The pliers

Unlike other Vauban-type fortifications, the citadel of Alba Iulia does not have bastions with inner casemates, the defense of the flanks being achieved by means of pliers (tenailles), placed two-by-two in the interval between bastions. The pliers together with the ravelins, the ravelins redoubt and the counterguard are part of the category of outside works meant to protect the magistral or the main body of the fortifications (the bastions and the curtain wall which unites them). The pliers erect in the moat, under the form of two islands (earth and masonry masses), their reduced height (4 m) allowing the artillery situated on the bastion platforms to shoot between them. The distance between pliers (50 m) was set with the purpose of allowing the caponiere to pass between them.


The counterguard

After the bastions and the ravelins, the counterguard is the third and the last line of defense of the citadel, adopting the shape of a masonry and earth curtain wall. The counterguard jag follows the projected parts and inlets of the bastions, the ravelins, having the purpose of defending them and are usually placed in front of them. In the Southeastern and Northeastern parts, from the Steinville bastion to the Saint Elisabeth bastion, the counterguard reaches impressive dimensions (from 50 to 200 m wide), the terraces created on the remblai or the underground galleries allowing artillery items to be placed here and making it possible to protect the garrison. The counterguard on the entire length of this route received the name of envelope and it has a partially floodable ditch bordered by walls. In the Southwestern and Northwestern parts, the counterguard narrows down to 25 m width, prolonging in order to connect the ravelins between them or to protect the bastions in front of which they pass. The ditch in this area no longer has a counterscarp encased in masonry, and given the glacis is lacking, the scarp which supports the remblai of the counterguard reaches a height of 6 m.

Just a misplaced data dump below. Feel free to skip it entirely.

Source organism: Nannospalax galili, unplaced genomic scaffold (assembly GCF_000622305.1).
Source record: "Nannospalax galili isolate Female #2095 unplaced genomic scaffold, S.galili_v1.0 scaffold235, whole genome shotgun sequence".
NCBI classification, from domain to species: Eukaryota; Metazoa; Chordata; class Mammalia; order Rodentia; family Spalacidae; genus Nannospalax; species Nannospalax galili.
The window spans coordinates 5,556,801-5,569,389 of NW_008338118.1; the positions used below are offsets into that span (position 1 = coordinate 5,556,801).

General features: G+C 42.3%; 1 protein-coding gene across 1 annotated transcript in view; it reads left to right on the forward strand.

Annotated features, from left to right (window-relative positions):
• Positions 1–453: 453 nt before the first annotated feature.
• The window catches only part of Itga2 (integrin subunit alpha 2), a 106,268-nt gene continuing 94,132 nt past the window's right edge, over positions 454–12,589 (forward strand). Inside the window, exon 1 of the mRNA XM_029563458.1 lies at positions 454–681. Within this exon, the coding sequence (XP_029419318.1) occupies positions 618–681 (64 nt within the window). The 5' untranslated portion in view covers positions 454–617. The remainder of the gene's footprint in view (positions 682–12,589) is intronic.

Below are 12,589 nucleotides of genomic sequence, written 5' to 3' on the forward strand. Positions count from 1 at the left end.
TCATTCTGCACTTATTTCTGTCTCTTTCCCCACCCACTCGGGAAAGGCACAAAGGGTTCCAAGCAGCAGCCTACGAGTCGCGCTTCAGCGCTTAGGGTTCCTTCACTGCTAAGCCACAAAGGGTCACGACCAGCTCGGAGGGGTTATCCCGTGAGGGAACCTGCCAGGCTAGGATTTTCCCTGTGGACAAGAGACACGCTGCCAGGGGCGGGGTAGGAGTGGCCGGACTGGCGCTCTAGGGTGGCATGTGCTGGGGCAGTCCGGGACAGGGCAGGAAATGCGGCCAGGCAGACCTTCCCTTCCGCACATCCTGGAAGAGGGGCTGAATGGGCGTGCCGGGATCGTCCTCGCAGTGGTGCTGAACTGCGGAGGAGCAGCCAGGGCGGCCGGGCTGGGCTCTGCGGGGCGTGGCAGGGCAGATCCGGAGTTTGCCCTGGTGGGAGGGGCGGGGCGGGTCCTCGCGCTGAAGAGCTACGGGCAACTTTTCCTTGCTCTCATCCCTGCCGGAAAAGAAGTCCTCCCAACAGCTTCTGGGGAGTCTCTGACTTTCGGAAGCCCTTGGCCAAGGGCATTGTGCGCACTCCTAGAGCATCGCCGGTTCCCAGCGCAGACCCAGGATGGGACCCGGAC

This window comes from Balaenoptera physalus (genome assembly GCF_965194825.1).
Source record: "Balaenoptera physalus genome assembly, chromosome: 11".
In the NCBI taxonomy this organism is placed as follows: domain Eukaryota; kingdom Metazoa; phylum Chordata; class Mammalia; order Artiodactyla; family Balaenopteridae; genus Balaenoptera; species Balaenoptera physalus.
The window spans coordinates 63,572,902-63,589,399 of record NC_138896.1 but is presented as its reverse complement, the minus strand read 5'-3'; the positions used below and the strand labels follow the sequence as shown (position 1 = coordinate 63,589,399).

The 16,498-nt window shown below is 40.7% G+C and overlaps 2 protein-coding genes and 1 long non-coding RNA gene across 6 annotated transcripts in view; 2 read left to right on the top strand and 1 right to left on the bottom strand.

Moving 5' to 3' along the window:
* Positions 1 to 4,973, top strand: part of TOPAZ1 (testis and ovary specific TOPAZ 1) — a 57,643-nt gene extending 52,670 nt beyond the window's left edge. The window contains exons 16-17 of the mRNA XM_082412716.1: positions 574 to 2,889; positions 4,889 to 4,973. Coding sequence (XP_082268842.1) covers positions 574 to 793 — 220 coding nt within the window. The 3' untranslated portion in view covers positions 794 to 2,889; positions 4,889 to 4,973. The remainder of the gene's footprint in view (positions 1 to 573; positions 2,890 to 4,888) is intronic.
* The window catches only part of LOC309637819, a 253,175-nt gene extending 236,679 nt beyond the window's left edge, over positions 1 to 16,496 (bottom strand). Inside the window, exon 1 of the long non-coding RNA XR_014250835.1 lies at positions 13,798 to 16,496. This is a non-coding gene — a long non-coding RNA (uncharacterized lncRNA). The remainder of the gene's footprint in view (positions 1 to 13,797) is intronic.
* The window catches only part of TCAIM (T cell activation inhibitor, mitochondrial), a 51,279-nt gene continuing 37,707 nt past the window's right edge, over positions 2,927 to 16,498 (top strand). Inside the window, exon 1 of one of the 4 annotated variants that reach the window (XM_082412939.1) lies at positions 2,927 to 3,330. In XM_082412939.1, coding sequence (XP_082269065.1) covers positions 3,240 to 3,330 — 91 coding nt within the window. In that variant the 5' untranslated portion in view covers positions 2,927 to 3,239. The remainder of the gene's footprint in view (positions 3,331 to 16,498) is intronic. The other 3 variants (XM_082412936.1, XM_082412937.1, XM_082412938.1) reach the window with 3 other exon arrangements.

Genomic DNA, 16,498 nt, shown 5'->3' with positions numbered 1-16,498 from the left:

The ditches

Each of defense elements – the bastions, the ravelins, the pliers, the counterguard – which form the lines of defense is preceded or confined by a ditch the dimensions of which are different in width rather than in depth, thus existing the possibility for these to communicate. More evident differences in level are only encountered in the Southeastern and Northeastern areas where the gradient is more accentuated. The main ditch or the large ditch in front of the fortification body is 25 m wide, the crescents are 15 meters wide, reaching 12 m in front of the counterguard.




The citadel gates

The entrance in the citadel is made through the six gates placed in equal numbers to the East and West, one on each defense line.

Built out of embossed stone blocks, the gates differentiate by the amplitude of their dimensions and by the complexity of their shapes, four of them displaying richly ornamented facades with embossments and statues.


The approach slope

Set up in the earth mass behind the walls under the shape of gentle slopes declivities with a width of 2-4 m, confined by rampants with or without pinnacles, their entrances protected by metallic grids, the approach slopes allowed the access of fighters and the moving of artillery items to the fortification elements: the bastions, the ravelins, the pliers and the counterguard.


The posterns

The posterns adopt the shape of an underground arched gallery, with an accentuated slope, allowing the communication of superior parts of the fortification body with the surrounding ditch. The entrance in the postern was situated at the base of bastion’s guard wall. From there one went down the wood or stone stairs, reaching the level of the ditch, behind the bastion’s ears. The gallery exits were blocked by doors or metallic grids through which one could shoot, sheltered in lateral niches. Another postern was created in the space between bastions, at the middle of each curtain wall, the entrance being situated at the base of the guard wall and the exit being found in the scarp wall, five meters above the ditch. The purpose of this horizontal underground gallery was to make the connection with the caponiere passage, by means of a mobile flight of wooden stairs which could swing out.


The caponiers

They are in the shape of a three meters wide passage or a covered gallery transversally crossing the large ditch (the fortification body ditch), accomplishing the connection between the curtain wall and the ravelins. This way, the citadel defenders would enter the postern which crossed the curtain guardrail, they would lower the mobile stairs in order to come in front of the caponiere which they crossed in safety up to the entrance created in the counterscarp of the ravelin. From here, by means of other ramifications of galleries existing in the body of the ravelin one arrived over it or in the ditch limiting it from the counterguard. The third fortification line – the counterguard or the envelope – was also crossed by arched galleries for circulation, storage rooms or shelters and casemates for artillery parts.